The legislative authority for enforcing a summons is found under s. 5 of the Inquiries Act.[8] This provision allows the Division to either summon an individual or to compel the production of evidence. For a discussion of this provision, see Canadian Refugee Procedure/Powers of a Member. A second basis for the Board's authority to summon a witness is s. 127(c) of the IRPA, which reads:

Misrepresentation

127 No person shall knowingly
(a) directly or indirectly misrepresent or withhold material facts relating to a relevant matter that induces or could induce an error in the administration of this Act;
(b) communicate, directly or indirectly, by any means, false or misleading information or declarations with intent to induce or deter immigration to Canada; or
(c) refuse to be sworn or to affirm or declare, as the case may be, or to answer a question put to the person at an examination or at a proceeding held under this Act.

Rule 45 does not have extraterritorial effect and only allows the Board to summon a person within CanadaEdit

When interpreting its identical rule, the IAD commented that it does not have extraterritorial effect: "The request for a summons or subpoena is denied for reasons that the IAD has no jurisdiction to issue a summons for persons outside Canada where the IAD has no extraterritorial power to enforce the summons. The jurisdiction of the IAD with respect to the issuance of summons under Rule 38 of the IAD Rules does not extend beyond Canada."[9] It would appear that this interpretation is a persuasive one when interpreting the scope of the equivalent RPD rule.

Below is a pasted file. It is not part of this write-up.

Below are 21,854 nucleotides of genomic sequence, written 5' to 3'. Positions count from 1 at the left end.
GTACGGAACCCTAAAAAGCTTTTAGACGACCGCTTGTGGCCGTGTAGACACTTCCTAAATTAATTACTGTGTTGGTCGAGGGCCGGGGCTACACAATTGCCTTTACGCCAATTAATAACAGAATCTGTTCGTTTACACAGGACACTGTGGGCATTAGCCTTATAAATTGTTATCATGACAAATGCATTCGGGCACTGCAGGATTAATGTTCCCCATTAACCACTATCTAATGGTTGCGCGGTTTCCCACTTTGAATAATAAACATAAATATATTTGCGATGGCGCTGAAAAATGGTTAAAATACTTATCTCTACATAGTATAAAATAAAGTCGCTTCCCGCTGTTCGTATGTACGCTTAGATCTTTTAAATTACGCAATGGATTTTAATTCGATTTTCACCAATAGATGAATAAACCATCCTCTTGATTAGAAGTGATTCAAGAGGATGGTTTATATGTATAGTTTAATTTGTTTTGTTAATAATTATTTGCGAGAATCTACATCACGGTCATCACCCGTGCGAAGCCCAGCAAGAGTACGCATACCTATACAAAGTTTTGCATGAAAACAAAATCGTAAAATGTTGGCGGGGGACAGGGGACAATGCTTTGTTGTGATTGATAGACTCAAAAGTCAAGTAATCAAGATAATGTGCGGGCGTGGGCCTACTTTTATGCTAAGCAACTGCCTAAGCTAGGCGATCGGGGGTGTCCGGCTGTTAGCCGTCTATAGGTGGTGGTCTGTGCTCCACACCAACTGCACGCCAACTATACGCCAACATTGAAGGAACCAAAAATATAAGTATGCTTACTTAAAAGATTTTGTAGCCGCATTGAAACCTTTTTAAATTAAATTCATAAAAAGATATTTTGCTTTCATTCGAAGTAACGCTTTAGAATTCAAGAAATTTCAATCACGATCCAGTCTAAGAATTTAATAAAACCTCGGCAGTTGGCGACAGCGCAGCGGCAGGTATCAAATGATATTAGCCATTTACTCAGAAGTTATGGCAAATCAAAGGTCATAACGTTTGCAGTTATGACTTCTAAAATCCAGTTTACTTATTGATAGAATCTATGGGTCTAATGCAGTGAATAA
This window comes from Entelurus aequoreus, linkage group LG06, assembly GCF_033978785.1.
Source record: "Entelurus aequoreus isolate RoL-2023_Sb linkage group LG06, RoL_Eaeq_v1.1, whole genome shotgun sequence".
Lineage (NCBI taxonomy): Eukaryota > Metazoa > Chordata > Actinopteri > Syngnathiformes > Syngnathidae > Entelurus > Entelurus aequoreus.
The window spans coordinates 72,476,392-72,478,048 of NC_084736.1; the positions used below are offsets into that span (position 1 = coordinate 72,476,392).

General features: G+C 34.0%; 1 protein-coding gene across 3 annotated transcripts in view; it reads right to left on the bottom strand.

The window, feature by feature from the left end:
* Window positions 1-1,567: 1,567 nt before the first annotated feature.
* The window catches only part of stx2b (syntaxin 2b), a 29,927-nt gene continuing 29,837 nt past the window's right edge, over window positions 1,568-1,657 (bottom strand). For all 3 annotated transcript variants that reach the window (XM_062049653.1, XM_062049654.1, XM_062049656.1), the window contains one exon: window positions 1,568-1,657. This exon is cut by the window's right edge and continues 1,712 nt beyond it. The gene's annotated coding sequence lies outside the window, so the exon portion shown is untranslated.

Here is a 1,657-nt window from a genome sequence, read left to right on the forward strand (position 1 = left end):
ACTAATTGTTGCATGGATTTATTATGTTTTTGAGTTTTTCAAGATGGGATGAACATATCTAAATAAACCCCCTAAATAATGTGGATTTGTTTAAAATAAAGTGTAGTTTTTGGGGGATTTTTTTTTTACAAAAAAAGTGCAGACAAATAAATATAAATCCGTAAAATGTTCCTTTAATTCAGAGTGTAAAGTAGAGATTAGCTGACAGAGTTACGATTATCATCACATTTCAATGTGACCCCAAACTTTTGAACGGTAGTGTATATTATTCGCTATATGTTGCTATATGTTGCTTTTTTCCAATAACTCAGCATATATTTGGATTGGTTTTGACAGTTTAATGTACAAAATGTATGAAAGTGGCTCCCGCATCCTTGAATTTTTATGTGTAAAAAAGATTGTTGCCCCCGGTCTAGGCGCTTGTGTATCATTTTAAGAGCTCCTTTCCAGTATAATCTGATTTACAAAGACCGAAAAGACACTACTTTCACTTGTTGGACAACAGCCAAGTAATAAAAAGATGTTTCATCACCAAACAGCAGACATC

Rule 45(2) - Factors the Division must consider in deciding whether to issue a summonsEdit

Factors
45(2) In deciding whether to issue a summons, the Division must consider any relevant factors, including